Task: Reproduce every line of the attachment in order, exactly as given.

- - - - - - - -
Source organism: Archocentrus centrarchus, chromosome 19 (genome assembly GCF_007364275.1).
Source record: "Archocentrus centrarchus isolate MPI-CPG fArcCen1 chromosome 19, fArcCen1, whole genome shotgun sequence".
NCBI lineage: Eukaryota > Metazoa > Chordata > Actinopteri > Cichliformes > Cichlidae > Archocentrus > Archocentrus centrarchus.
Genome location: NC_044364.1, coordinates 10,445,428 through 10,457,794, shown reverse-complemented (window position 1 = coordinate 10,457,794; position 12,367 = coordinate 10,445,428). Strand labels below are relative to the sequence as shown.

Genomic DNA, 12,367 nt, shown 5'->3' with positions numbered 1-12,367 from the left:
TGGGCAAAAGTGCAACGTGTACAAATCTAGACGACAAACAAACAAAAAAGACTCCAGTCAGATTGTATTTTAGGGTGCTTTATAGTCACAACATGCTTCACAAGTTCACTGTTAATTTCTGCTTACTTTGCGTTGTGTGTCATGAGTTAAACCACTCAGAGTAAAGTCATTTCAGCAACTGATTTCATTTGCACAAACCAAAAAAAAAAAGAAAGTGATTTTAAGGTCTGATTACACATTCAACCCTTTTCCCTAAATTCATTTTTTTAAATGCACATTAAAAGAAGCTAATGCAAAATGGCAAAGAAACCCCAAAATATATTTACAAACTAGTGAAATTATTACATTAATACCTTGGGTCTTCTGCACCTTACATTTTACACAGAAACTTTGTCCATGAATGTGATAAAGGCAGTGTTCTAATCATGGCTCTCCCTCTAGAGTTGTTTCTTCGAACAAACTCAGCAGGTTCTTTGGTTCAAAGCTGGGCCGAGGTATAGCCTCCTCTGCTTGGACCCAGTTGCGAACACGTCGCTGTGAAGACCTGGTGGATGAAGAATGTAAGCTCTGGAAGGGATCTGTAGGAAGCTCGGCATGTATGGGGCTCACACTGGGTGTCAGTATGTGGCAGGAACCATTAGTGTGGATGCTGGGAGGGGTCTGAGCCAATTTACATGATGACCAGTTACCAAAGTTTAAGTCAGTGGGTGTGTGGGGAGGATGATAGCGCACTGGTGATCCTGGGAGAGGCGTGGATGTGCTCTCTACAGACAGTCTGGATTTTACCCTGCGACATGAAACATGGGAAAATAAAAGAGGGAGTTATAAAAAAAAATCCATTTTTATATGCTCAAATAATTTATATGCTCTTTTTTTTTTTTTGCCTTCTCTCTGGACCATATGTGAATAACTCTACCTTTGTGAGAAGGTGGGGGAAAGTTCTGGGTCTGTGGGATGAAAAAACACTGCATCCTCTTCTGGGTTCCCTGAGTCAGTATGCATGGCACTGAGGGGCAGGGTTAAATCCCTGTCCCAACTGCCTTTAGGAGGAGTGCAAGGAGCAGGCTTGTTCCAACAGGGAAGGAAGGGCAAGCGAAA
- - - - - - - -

Source organism: Archocentrus centrarchus, chromosome 19 (genome assembly GCF_007364275.1).
Source record: "Archocentrus centrarchus isolate MPI-CPG fArcCen1 chromosome 19, fArcCen1, whole genome shotgun sequence".
NCBI lineage: Eukaryota > Metazoa > Chordata > Actinopteri > Cichliformes > Cichlidae > Archocentrus > Archocentrus centrarchus.
Genome location: NC_044364.1, coordinates 10,445,428 through 10,457,794, shown reverse-complemented (window position 1 = coordinate 10,457,794; position 12,367 = coordinate 10,445,428). Strand labels below are relative to the sequence as shown.

Genomic DNA, 12,367 nt, shown 5'->3' with positions numbered 1-12,367 from the left:
TGGGCAAAAGTGCAACGTGTACAAATCTAGACGACAAACAAACAAAAAAGACTCCAGTCAGATTGTATTTTAGGGTGCTTTATAGTCACAACATGCTTCACAAGTTCACTGTTAATTTCTGCTTACTTTGCGTTGTGTGTCATGAGTTAAACCACTCAGAGTAAAGTCATTTCAGCAACTGATTTCATTTGCACAAACCAAAAAAAAAAAGAAAGTGATTTTAAGGTCTGATTACACATTCAACCCTTTTCCCTAAATTCATTTTTTTAAATGCACATTAAAAGAAGCTAATGCAAAATGGCAAAGAAACCCCAAAATATATTTACAAACTAGTGAAATTATTACATTAATACCTTGGGTCTTCTGCACCTTACATTTTACACAGAAACTTTGTCCATGAATGTGATAAAGGCAGTGTTCTAATCATGGCTCTCCCTCTAGAGTTGTTTCTTCGAACAAACTCAGCAGGTTCTTTGGTTCAAAGCTGGGCCGAGGTATAGCCTCCTCTGCTTGGACCCAGTTGCGAACACGTCGCTGTGAAGACCTGGTGGATGAAGAATGTAAGCTCTGGAAGGGATCTGTAGGAAGCTCGGCATGTATGGGGCTCACACTGGGTGTCAGTATGTGGCAGGAACCATTAGTGTGGATGCTGGGAGGGGTCTGAGCCAATTTACATGATGACCAGTTACCAAAGTTTAAGTCAGTGGGTGTGTGGGGAGGATGATAGCGCACTGGTGATCCTGGGAGAGGCGTGGATGTGCTCTCTACAGACAGTCTGGATTTTACCCTGCGACATGAAACATGGGAAAATAAAAGAGGGAGTTATAAAAAAAAATCCATTTTTATATGCTCAAATAATTTATATGCTCTTTTTTTTTTTTTGCCTTCTCTCTGGACCATATGTGAATAACTCTACCTTTGTGAGAAGGTGGGGGAAAGTTCTGGGTCTGTGGGATGAAAAAACACTGCATCCTCTTCTGGGTTCCCTGAGTCAGTATGCATGGCACTGAGGGGCAGGGTTAAATCCCTGTCCCAACTGCCTTTAGGAGGAGTGCAAGGAGCAGGCTTGTTCCAACAGGGAAGGAAGGGCAAGCGAAA